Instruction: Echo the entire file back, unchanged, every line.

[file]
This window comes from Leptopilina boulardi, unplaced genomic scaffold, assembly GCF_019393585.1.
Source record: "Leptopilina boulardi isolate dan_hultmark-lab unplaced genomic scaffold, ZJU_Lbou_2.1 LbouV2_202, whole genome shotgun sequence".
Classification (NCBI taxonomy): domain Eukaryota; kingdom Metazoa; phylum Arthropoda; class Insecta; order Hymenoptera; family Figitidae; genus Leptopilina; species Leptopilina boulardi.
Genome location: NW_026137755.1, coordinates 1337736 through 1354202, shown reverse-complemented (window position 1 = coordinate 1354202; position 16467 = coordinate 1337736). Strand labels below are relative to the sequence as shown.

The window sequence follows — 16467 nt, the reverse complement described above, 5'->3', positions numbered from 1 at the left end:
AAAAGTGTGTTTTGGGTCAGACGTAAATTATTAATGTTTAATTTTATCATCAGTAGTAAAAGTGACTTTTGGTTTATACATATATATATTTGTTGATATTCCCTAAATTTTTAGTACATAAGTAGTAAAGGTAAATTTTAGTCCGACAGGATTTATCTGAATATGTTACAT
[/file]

This window comes from Leptopilina boulardi, unplaced genomic scaffold, assembly GCF_019393585.1.
Source record: "Leptopilina boulardi isolate dan_hultmark-lab unplaced genomic scaffold, ZJU_Lbou_2.1 LbouV2_202, whole genome shotgun sequence".
Classification (NCBI taxonomy): domain Eukaryota; kingdom Metazoa; phylum Arthropoda; class Insecta; order Hymenoptera; family Figitidae; genus Leptopilina; species Leptopilina boulardi.
Genome location: NW_026137755.1, coordinates 1337736 through 1354202, shown reverse-complemented (window position 1 = coordinate 1354202; position 16467 = coordinate 1337736). Strand labels below are relative to the sequence as shown.

The window sequence follows — 16467 nt, the reverse complement described above, 5'->3', positions numbered from 1 at the left end:
AAAAGTGTGTTTTGGGTCAGACGTAAATTATTAATGTTTAATTTTATCATCAGTAGTAAAAGTGACTTTTGGTTTATACATATATATATTTGTTGATATTCCCTAAATTTTTAGTACATAAGTAGTAAAGGTAAATTTTAGTCCGACAGGATTTATCTGAATATGTTACAT